Iraq vis-a-vis Vietnam

Discussion in 'Multinational HQ' started by Trip_Wire, Mar 2, 2007.

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  1. Trip_Wire

    Trip_Wire RIP

    (An Interesting "inside" perspective I had not seen before. T_W)

    These first words from a Retired USAF Officer.

    t's amazing that people like our friend Nancy Pelosi do not understand the rest of the world's obvious perception of the USA's war fighting resolve. Just wait out the Americans.

    They will eventually get tired and there are always sufficient numbers of politicians and antiwar kooks in the USA to cause them to defeat themselves. Sooner or later they will withdraw and we bad guys can have our way. The American public doesn't have the stomach for protracted warfare anymore, and can't learn from history.

    Last night I watched on CSPAN all of the Senate Appropriations Committee's hearings on the Administration's budget supplemental request. Witnesses were Gates, Rice and Gen Pace. The Committee Chairman, "Sheets" Byrd (as Limbaugh calls him because of his former KKK involvement) is absolutely senile!

    Committee members like Hillary used their time in front of the cameras to make dumb statements, berate DOD for important things like the moldy paint in the outpatient dorms at our military hospitals, and then hightail it out of there to go find some other camera to campaign in front of, instead of listening to the serious warnings that the witnesses tried to present. Absolutely disgusting!

    Vietnam War Interview

    What did the North Vietnamese leadership think of the American antiwar movement? What was the purpose of the Tet Offensive? How could the U.S. have been more successful in fighting the Vietnam War? Bui Tin, a former colonel n the North Vietnamese army, answers these questions in the following excerpts from an interview conducted by Stephen Young, a Minnesota attorney and human-rights activist [in The Wall Street Journal, 3 August 1995]. Bui Tin, who served on the general staff of North Vietnam 's army, received the unconditional surrender of South Vietnam on April 30, 1975. He later became editor of the People's Daily, the official newspaper of Vietnam . He now lives in Paris , where he immigrated after becoming disillusioned with the fruits of Vietnamese communism.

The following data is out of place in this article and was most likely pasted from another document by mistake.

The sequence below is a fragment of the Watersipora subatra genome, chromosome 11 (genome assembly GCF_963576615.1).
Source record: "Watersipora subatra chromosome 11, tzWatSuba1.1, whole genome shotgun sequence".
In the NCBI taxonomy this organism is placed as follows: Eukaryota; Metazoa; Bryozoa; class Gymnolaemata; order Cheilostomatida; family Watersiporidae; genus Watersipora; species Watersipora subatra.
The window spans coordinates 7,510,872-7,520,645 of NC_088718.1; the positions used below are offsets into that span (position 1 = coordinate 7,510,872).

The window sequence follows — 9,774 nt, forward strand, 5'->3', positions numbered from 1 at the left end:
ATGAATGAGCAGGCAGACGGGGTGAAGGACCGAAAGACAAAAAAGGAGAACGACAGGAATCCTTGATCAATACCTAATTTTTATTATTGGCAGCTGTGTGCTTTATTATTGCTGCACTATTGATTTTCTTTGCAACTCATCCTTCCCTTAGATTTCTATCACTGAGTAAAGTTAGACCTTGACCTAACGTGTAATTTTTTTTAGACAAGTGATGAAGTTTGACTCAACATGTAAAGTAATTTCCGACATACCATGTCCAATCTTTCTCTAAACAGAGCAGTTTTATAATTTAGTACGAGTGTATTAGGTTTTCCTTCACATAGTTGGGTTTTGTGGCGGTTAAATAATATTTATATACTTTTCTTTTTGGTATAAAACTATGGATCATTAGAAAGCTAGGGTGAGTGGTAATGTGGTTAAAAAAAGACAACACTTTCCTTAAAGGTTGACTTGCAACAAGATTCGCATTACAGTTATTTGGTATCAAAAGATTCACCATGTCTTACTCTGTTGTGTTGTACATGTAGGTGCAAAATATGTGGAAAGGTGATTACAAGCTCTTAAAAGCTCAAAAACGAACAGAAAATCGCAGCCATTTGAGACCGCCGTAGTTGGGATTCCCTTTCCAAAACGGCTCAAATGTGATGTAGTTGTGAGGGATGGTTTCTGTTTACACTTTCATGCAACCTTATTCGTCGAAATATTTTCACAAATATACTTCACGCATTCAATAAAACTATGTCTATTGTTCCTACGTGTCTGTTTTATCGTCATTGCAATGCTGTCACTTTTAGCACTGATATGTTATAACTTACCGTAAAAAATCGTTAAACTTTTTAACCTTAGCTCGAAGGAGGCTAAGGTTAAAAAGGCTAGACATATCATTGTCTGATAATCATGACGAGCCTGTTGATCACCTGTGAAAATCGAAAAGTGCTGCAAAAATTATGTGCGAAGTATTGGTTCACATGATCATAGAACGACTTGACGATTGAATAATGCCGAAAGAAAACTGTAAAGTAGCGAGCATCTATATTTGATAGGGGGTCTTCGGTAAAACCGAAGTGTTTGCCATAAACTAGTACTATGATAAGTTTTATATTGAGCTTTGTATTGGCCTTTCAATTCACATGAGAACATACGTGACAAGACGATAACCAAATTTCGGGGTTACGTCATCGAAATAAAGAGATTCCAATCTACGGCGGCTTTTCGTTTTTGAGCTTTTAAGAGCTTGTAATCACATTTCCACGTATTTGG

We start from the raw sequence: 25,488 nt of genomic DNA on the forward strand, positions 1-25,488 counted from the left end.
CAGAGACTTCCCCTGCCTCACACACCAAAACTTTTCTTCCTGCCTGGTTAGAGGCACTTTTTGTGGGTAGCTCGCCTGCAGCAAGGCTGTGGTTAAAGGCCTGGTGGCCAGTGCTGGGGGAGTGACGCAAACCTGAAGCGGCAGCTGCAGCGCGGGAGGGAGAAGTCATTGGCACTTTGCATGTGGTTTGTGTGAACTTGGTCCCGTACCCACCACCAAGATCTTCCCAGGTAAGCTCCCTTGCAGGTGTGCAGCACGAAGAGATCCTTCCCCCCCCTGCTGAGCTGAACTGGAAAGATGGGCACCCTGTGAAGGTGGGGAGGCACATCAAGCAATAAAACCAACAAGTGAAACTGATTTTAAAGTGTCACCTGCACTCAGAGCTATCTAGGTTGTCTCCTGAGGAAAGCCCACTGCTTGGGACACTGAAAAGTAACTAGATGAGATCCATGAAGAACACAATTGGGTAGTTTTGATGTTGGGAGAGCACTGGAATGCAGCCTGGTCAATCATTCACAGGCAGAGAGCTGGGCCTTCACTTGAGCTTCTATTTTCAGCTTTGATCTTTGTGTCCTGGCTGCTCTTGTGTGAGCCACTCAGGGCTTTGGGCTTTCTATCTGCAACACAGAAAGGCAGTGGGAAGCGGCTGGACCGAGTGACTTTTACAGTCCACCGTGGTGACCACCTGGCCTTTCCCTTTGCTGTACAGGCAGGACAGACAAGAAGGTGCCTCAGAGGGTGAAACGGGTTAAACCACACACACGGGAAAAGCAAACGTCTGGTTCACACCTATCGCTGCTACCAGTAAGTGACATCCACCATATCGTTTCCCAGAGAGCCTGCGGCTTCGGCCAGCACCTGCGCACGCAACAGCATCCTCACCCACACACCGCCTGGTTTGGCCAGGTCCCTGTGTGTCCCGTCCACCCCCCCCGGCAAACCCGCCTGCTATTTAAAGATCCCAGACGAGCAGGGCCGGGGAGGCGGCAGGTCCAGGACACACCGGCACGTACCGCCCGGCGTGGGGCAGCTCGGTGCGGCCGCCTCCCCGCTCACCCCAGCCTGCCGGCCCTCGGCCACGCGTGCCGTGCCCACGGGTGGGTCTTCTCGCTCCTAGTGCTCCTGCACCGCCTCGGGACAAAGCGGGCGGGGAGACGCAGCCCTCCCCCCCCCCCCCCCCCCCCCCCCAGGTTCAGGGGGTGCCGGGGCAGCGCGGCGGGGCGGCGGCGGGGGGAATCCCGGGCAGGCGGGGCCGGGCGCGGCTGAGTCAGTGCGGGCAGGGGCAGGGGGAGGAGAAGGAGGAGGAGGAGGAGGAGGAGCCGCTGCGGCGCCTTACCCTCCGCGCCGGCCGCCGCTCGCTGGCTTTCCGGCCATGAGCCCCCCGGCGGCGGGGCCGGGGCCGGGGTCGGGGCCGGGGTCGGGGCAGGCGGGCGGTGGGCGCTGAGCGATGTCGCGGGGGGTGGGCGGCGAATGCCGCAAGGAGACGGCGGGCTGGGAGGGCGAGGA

Question: How did Hanoi intend to defeat the Americans?

    Answer: By fighting a long war which would break their will to help South Vietnam . Ho Chi Minh said, "We don't need to win military victories, we only need to hit them until they give up and get out."

    Q: Was the American antiwar movement important to Hanoi 's victory?

    A: It was essential to our strategy. Support of the war from our rear was completely secure while the American rear was vulnerable. Every day our leadership would listen to world news over the radio at 9 a.m. to follow the growth of the American antiwar movement. Visits to Hanoi by people like Jane Fonda, and former Attorney General Ramsey Clark and ministers gave us confidence that we should hold on in the face of battlefield reverses. We were elated when Jane Fonda, wearing a red Vietnamese dress, said at a press conference that she was ashamed of American actions in the war and that she would struggle along with us.

    Q: Did the Politburo pay attention to these visits?

    A: Keenly.

    Q: Why?

    A: Those people represented the conscience of America . The conscience of America was part of its war-making capability, and we were turning that power in our favor. America lost because of its democracy; through dissent and protest it lost the ability to mobilize a will to win.

    Q: How could the Americans have won the war?

    A: Cut the Ho Chi Minh trail inside Laos . If Johnson had granted [Gen. William] Westmoreland's requests to enter Laos and block the Ho Chi Minh trail, Hanoi could not have won the war.

    Q: Anything else?

    A: Train South Vietnam 's generals. The junior South Vietnamese officers were good, competent and courageous, but the commanding general officers were inept.